Jared Goff threw for 376 yards and three touchdowns, and Matt Gay kicked a 40-yard field goal with 2:36 remaining to give the Los Angeles Rams a 27-24 victory over the Tampa Bay Buccaneers on Monday night.
Goff completed 39 of 51 passes, including short scoring throws to Robert Woods, Van Jefferson and Cam Akers. The Rams’ defence pressured Tom Brady all night and sealed the win with rookie safety Jordan Fuller’s second interception of the six-time Super Bowl champion.
“I was just in my zone, and the quarterback ended up throwing it in my direction,” Fuller said. “I was just telling myself, `Don’t drop it, don’t drop it, don’t drop it.’ The second one was kind of the same. I was just reading the quarterback’s eyes and was able to go out there and get it.”
Cooper Kupp had 11 receptions for 145 yards and Woods finished with 10 catches for 130 yards to help the Rams climb back into first place in the NFC West. Both caught passes on the eight-play, 53-yard drive Goff led to move Los Angeles into position for Gay’s winning kick.
Cooper Kupp & Robert Woods are the 4th teammate duo in the last 70 years to have 11+ rec and 130+ rec yards in the same game.<br><br>The other duos: DAL Tony Hill & Doug Cosbie (1985), WAS Art Monk & Ricky Sanders (1990) and HOU Andre Johnson & Kevin Walter (2010).<a href=”https://twitter.com/RamsNFL?ref_src=twsrc%5Etfw”>@RamsNFL</a>
Brady was 26 of 48 for 216 yards and two touchdowns. The Rams sacked him once after getting to Russell Wilson six times in the previous week’s 23-16 victory over the Seattle Seahawks.
“Disappointed. I have to do a better job,” Brady said.
Tampa Bay was limited to a touchdown and field goal in the second half, both set up by interceptions thrown by Goff.
“They did a good job preventing [the big play],” Brady said. “They play a defence that makes them tough to hit. Not impossible, but we didn’t hit any.”
Gay, a 2019 Bucs draft pick who was released after a rookie season marked by inconsistency, is the Rams’ third kicker in four weeks.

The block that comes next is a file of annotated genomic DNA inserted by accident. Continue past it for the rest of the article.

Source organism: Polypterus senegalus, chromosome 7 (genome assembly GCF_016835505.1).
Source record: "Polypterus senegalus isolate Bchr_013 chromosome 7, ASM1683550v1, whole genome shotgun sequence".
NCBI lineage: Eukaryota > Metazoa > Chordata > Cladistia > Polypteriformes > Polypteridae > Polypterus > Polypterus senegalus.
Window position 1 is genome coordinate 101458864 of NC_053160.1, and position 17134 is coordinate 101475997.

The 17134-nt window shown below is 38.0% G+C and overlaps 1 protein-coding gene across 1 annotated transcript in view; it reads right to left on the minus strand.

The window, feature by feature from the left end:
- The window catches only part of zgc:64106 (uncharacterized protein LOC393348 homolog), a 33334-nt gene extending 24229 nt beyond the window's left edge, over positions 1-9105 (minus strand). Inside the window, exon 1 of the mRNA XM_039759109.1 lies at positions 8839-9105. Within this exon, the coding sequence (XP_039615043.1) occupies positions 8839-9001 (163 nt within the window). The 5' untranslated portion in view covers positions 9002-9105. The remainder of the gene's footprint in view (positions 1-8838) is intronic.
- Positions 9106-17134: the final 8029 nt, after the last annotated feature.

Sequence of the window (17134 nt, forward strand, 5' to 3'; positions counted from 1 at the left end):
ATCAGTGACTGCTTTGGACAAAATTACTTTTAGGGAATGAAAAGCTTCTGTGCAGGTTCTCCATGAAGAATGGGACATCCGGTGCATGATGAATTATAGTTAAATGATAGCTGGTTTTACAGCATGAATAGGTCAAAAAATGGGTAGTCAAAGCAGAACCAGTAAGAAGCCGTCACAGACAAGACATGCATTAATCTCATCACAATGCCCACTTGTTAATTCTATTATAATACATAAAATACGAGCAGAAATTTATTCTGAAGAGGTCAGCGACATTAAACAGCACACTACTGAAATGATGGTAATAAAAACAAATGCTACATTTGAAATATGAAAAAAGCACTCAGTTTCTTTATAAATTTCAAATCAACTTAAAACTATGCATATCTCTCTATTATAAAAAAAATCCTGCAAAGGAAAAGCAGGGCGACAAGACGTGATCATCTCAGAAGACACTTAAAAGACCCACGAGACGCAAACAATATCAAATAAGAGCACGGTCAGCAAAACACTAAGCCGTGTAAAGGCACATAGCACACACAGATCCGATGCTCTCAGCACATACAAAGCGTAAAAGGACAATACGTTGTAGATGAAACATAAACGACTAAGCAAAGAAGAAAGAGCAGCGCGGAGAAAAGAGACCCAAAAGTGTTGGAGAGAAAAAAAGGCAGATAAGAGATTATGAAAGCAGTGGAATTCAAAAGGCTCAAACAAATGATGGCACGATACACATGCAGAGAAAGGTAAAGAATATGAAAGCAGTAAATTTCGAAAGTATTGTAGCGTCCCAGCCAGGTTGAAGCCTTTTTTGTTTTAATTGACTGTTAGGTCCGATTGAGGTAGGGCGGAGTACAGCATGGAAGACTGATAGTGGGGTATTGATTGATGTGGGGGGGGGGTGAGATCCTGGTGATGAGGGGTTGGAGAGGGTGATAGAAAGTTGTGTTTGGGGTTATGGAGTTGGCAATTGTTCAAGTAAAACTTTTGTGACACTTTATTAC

“I found out on Monday that the Rams were bringing me in,” Gay said. “It was a quick flight so I could begin testing so I could be eligible for the game. Saturday was the first day I could be in the building. Luckily we played Monday night.”
The Bucs (7-4) fell to 1-3 in four prime-time games despite avoiding the type of slow start that hurt them in losses to the Chicago Bears and New Orleans Saints and nearly cost them in a narrow victory over the New York Giants.
Coach Bruce Arians adjusted the team’s preparation schedule last week, holding two practices at night — one at Raymond James Stadium.
🙌🙌🙌<a href=”https://twitter.com/thereal_cam3?ref_src=twsrc%5Etfw”>@thereal_cam3</a> with his first NFL touchdown! <a href=”https://t.co/YDgSBGvtWJ”>pic.twitter.com/YDgSBGvtWJ</a>
“Everybody is disappointed. Everybody was ready to play,” Arians said. “We played a good football team. Nobody’s head is down.”
Brady answered a 10-play, 80-yard, 7-minute, 55-second drive Goff led to give the Rams a 7-0 lead with a couple of long scoring drives of his own to put the Bucs up 14-7 with a 9-yard TD pass to Mike Evans.
Goff threw first-half TD passes to Woods and Jefferson, then used Woods’ 20-yard catch and run to the Tampa Bay 20 to set up Gay’s 38-yard field goal as time expired to give Los Angeles a 17-14 lead at halftime.
With the Bucs trailing 24-17, Brady took advantage of Goff throwing his second interception of the night. Chris Godwin’s 13-yard TD catch made it 24-all, setting the stage for Goff to move the Rams downfield for the go-ahead field goal.
Historic all-Black officiating crew
An all-Black officiating crew worked an NFL game for the first time in league history.
Referee Jerome Boger led the crew, which also included umpire Barry Anderson, down judge Julian Mapp, line judge Carl Johnson, field judge Dale Shaw, side judge Anthony Jeffries and back judge Greg Steed.
A historic night. <br><br>55 years after Burl Toler became the first Black official in the NFL, our game tonight features an all-Black officiating crew for the first time in <a href=”https://twitter.com/NFL?ref_src=twsrc%5Etfw”>@NFL</a> history. <a href=”https://t.co/YMWFS6Go49″>pic.twitter.com/YMWFS6Go49</a>
The members of Monday night’s officiating crew have a combined 89 seasons of NFL experience and have worked six Super Bowls.
The first Black official in any major sport was Burl Toler, hired by the NFL in 1965.